Coaster rear hubs (back pedal brake) have become extinct in BMX, but a few brave souls still ride with one - I know three riders, personally, who ride with a coaster brake. The only company I know who has revolutionized the coaster brake is VeloSteel a VERY specialized boutique hub that has gained popularity with the "it" cycling crowd. Otherwise, eBay is where you will find a nice Bendix or Suntour coaster hub that is in good working condition. Shimano makes a fine coaster rear hub, as well.
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Primo Rasta Wheelset - Double-wall rims; rear sealed bearing 14mm freewheel hub; front sealed bearing female axle hub.
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Alienation Rush V2 Freecoaster Hub. 14mm sealed bearings 36 hole.
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VeloSteel Coaster Brake Rear hub.
Tires
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Shadow Undertaker Tires
If any one section under "BMX PARTS" gathers debate, it will be this one.

To me, tire selection is one of the more critical aspects of a building or buying a BMX bike. Tires affect handling, speed (rolling resistance), weight, traction and "cushion". Tires is what connects you to the ground - so tire selection is vitally important. With the exception of flatland riders, most BMX'ers do not ride the 20 X 1.75" size anymore. However, some flatland riders are beginning to adopt more street riding and going with a wider tire. Boy... I sure do pick on those flatland riders, don't I?

Like all other things, tires have improved greatly since we were teenage BMX punks. Rubber compounds, casing, tread design, air capacity and volume have developed to match riders' needs. Have you noticed there aren't many knobby tires anymore? BMX race tires have also changed drastically, featuring "mini-knobs" designed to go fast on hard pack tracks.

Pressure vs. Volume

We all know you have to inflate a tire. Higher end BMX tires will accept inflation to 110psi (and more for some flatland tires). Generally speaking, a higher inflated tire will roll faster than a lower inflated tire. Also, higher inflated tires are less susceptible to "pinch flats" or impact punctures. Sounds good, right? Well, not so.

A tire inflated to a high pressure will also be extremely hard, making the ride quality harsh. While you may theoretically roll faster (a myth which I will bust later in this section), road bumps and landings will be felt in your wrists and body, even with great landing form. In other words, a high inflated tire provides no cushion for the rider. Also, traction will be compromised greatly, even on a sticky compound.

A low inflated tire will provide more cushion, but not without cost. You will be more susceptible to impact punctures and high rolling resistance. A low pressure tire will also wear faster.

So, what is a rider to do? You go too high, and you feel like your wrists are going to snap; go too low, you're not rolling anywhere and getting pinch flats!
Fat Tires
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Cult Chase tires in 2.4 width
Brilliantly, companies have borrowed some insight from MTB tire technology and developed high volume tires. High volume tires are essentially "fat" tires, in the 2.25 to the 2.4+ widths. Some riders believe this is a "trend", but fat tires have revolutionized the way a rider can adjust his/her tire pressures to enjoy low rolling resistance and cushion at the same time. (Note: BMX'ers are always calling things "trends". Some things just work, and the high volume tire is one of those things).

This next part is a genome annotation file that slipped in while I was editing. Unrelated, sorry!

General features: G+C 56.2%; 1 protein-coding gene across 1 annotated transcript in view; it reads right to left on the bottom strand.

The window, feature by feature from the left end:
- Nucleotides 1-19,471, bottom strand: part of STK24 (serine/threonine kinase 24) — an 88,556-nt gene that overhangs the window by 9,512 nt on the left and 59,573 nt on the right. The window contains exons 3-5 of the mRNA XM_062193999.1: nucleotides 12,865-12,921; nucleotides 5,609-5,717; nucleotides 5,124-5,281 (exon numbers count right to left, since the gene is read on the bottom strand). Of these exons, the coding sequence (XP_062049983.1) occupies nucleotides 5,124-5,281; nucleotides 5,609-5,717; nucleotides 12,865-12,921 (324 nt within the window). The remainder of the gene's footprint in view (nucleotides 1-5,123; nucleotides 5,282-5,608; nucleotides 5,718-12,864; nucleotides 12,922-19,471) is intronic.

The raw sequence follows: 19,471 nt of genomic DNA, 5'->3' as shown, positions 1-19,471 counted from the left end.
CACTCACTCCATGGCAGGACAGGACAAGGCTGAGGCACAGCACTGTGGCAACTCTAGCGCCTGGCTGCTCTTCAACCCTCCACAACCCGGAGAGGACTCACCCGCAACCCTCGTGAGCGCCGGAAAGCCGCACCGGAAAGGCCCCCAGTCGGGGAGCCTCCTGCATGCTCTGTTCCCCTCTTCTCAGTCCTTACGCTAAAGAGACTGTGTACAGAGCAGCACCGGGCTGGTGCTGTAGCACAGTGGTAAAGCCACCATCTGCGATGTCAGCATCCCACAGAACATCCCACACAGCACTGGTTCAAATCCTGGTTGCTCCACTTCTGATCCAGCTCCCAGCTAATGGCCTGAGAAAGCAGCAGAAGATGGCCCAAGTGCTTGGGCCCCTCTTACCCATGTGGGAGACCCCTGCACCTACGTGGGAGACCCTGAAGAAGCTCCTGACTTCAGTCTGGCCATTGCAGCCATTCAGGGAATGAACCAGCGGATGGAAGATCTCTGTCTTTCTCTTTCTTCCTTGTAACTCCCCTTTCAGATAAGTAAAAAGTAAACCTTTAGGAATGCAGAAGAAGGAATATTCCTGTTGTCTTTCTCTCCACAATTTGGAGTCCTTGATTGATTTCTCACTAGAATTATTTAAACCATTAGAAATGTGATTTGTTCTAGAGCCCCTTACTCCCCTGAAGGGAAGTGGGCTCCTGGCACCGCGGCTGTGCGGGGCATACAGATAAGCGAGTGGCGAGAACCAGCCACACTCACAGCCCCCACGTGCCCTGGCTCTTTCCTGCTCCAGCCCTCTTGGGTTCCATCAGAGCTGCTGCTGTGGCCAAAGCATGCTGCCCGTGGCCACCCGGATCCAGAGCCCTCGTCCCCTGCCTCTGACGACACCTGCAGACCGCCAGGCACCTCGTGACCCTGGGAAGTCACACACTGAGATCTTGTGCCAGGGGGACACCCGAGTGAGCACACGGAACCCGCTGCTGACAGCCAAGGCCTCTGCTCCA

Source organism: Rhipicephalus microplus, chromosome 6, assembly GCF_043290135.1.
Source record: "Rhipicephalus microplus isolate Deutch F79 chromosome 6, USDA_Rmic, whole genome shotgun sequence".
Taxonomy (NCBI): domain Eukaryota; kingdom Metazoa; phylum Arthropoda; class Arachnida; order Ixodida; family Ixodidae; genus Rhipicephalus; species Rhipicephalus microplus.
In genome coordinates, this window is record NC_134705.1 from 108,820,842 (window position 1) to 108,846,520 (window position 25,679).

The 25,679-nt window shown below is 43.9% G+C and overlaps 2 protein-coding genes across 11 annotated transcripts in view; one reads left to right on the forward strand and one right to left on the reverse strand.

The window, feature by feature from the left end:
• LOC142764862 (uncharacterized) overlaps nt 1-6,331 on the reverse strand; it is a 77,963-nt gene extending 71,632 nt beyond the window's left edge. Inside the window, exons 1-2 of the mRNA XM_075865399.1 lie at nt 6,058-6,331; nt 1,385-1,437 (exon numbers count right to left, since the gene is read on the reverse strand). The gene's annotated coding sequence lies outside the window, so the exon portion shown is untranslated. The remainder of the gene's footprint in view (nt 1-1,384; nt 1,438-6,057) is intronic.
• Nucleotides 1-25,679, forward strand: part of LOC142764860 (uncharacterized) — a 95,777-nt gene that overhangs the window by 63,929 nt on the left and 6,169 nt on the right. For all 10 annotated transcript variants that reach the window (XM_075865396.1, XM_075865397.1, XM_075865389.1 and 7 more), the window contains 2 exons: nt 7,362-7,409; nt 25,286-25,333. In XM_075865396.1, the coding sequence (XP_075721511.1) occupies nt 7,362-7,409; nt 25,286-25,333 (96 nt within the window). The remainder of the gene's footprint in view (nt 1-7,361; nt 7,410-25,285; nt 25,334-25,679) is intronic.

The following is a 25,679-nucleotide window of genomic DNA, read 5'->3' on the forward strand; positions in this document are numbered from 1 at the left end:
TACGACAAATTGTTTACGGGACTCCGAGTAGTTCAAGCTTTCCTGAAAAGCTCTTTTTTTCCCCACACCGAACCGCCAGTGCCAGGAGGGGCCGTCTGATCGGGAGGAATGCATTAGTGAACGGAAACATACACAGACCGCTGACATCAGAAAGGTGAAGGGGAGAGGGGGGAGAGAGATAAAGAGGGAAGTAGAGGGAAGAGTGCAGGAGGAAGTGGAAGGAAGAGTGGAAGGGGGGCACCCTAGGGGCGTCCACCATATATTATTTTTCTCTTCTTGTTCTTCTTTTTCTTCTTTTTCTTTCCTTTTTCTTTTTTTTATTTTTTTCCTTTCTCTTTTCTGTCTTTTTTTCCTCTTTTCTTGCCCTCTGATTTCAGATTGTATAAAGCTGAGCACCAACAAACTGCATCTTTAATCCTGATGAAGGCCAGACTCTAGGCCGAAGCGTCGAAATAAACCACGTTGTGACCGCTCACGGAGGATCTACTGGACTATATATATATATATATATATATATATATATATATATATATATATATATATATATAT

A high volume tire does not have to be inflated very high - at least not to the 110psi range to enjoy low rolling resistance. In fact, a lower psi in a high volume tire will have less rolling resistance than a skinnier tire at a high psi - simply because a high psi tire will be resistant to rolling over bumps.

With the lower psi - say, in the 75-80psi range - traction will also be much better. Why? Because a wide tire flattens under load (you riding it) and therefore providing a larger contact patch of the tire to the surface. So, if you are riding a wide tire and inflating it to 110psi, you are, in fact, defeating the purpose of riding a fat tire.

Some will argue: "Well... how come road bike racers use a skinny tire at, like, 130psi?"

My answer to that is:

1) You're not riding a road race bike: you're riding a BMX bike. Those athletes race at a consistent speed of 25-30MPH on flat roads, and descend damn near 60MPH. How is that applicable to BMX freestyle riding?

2) Road bike racers design their bikes to lessen as much wind resistance as possible, even at the expense of comfort. Part of the reason why their tires are so thin, hard and narrow is because that reduces aerodynamic wind resistance. Again, not applicable to BMX freestyle in any way.

Wider tires also possess a taller profile, which is the height of the tire. A taller profile tire will provide a larger rotational mass, allowing for more momentum which will translate to maintaining speed.

I can go into charts, graphs and science behind why one would want to go with a high volume, wider tire - but Schwalbe North America does such a fine job at doing that - so I'll leave it up to the true tire geeks to explain it.

Typically, I inflate my tires to 65-75psi depending on ambient temperature and type of riding I will be doing that day.